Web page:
Business

Subcontractor for UH Hilo Construction Fined $143,000

October 31, 2016, 2:02 PM HST
* Updated October 31, 2:06 PM
Listen to this Article
1 minute
Loading Audio...
A
A
A

Big Island Now stock photo. June 2016.

Big Island Now stock photo. June 2016.

The Hawai‘i State Department of Labor & Industrial Relations has assessed Tradewind Plastering and Drywall Inc. a total of $143,000: $130,367 is for wages owed to construction workers, with $13,037 added for penalties.

Tradewind Plastering and Drywall Inc. was a subcontractor of Jacobsen Construction Co. Inc. on the University of Hawai‘i at Hilo College of Hawai‘i Language Building construction project.

The most costly of the violations was underpaying construction workers by misclassifying them as apprentices and paying lower wages, with no registered apprenticeship in evidence. This was in violation of Hawai‘i’s prevailing wage law covering public works construction.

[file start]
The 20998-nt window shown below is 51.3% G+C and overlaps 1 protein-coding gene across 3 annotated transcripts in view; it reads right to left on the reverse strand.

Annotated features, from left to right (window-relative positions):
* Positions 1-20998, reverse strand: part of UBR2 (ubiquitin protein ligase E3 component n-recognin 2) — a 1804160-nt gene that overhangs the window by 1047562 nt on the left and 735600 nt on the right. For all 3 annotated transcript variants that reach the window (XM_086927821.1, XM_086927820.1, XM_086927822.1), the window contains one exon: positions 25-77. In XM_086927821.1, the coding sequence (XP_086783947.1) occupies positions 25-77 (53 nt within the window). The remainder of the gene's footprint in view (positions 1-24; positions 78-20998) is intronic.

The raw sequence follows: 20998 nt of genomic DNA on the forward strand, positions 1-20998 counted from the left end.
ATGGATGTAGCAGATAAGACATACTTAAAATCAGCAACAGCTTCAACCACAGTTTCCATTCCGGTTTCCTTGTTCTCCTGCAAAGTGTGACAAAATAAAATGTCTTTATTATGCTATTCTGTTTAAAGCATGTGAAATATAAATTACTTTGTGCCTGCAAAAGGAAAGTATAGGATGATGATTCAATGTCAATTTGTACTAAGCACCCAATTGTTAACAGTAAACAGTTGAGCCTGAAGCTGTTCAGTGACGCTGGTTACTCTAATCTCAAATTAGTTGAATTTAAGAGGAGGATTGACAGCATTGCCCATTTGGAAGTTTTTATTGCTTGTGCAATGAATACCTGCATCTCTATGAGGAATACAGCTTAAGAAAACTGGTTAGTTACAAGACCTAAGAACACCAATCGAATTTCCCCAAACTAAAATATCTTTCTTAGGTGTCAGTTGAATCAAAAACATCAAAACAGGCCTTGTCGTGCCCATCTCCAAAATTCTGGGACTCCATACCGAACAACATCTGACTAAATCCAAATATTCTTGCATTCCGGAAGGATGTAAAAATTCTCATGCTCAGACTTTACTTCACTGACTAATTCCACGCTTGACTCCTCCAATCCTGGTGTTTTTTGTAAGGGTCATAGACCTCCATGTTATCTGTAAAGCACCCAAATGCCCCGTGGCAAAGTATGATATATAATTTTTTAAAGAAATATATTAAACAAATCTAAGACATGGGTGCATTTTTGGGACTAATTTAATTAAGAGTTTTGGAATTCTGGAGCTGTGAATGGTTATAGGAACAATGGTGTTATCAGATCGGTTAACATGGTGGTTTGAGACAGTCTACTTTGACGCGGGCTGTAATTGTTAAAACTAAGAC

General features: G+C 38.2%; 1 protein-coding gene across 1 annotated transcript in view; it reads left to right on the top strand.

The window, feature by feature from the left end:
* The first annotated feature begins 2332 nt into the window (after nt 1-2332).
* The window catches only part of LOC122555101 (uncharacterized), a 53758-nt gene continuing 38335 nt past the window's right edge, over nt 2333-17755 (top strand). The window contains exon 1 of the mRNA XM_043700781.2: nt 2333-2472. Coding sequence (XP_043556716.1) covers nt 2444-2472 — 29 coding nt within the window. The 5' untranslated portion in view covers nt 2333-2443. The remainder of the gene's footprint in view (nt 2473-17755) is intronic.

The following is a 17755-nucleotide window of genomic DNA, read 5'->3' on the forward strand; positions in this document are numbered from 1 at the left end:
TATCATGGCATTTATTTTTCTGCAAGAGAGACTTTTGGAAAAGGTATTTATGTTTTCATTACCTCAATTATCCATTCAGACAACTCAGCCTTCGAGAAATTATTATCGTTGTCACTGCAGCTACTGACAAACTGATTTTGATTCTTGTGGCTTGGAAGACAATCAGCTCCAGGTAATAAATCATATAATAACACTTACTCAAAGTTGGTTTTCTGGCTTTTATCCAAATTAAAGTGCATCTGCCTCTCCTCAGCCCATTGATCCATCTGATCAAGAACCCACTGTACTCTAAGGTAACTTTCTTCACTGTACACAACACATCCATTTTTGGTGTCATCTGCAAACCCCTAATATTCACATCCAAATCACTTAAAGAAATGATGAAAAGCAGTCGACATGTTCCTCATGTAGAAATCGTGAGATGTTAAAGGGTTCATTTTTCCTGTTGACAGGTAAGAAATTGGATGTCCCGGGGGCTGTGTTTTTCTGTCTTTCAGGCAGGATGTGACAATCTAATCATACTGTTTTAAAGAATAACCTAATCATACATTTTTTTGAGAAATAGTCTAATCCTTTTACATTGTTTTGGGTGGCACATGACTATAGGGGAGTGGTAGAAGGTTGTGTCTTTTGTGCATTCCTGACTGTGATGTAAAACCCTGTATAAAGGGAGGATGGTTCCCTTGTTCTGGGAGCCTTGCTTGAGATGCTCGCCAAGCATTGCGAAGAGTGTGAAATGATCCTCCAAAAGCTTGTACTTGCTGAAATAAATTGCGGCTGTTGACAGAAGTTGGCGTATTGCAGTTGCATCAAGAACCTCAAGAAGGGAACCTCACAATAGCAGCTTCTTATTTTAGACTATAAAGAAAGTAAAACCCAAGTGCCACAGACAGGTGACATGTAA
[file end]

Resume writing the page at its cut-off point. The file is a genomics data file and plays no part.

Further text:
“Our state prevailing wage law intends that all construction contractors bid on a “level playing field” with regard to labor costs,” said DLIR Director Linda Chu Takayama. “Bids are to be won because of better, more efficient contracting methods, rather than by pushing down the standard of living for Hawai‘i’s workers.”

“This is a different sort of misclassification from the case at the presumptive Holiday Inn Express at the Maile Sky Court,” said Takayama.  “In that case, workers were wrongly misclassified as independent contractors, and protections and benefits required for employees were not provided. In this case, workers were classified as lower-paid apprentices, but there was no registered apprenticeship. In both types of cases, law-abiding bidders face unfair competition, and the workers lose.”

ARTICLE CONTINUES BELOW AD

DLIR also notes that it recently recovered wages for hair salon workers who were paid nothing for work performed. They were labeled as apprentices and kept off-the-books for employment purposes. DLIR has been working with the Hawai‘i State Department of Commerce and Consumer affairs to educate salon owners and workers on the matter.

Subscribe to our Newsletter

Stay in-the-know with daily or weekly
headlines delivered straight to your inbox.
Cancel
Mahalo for Subscribing
×

Comments

This comments section is a public community forum for the purpose of free expression. Although Big Island Now encourages respectful communication only, some content may be considered offensive. Please view at your own discretion. View Comments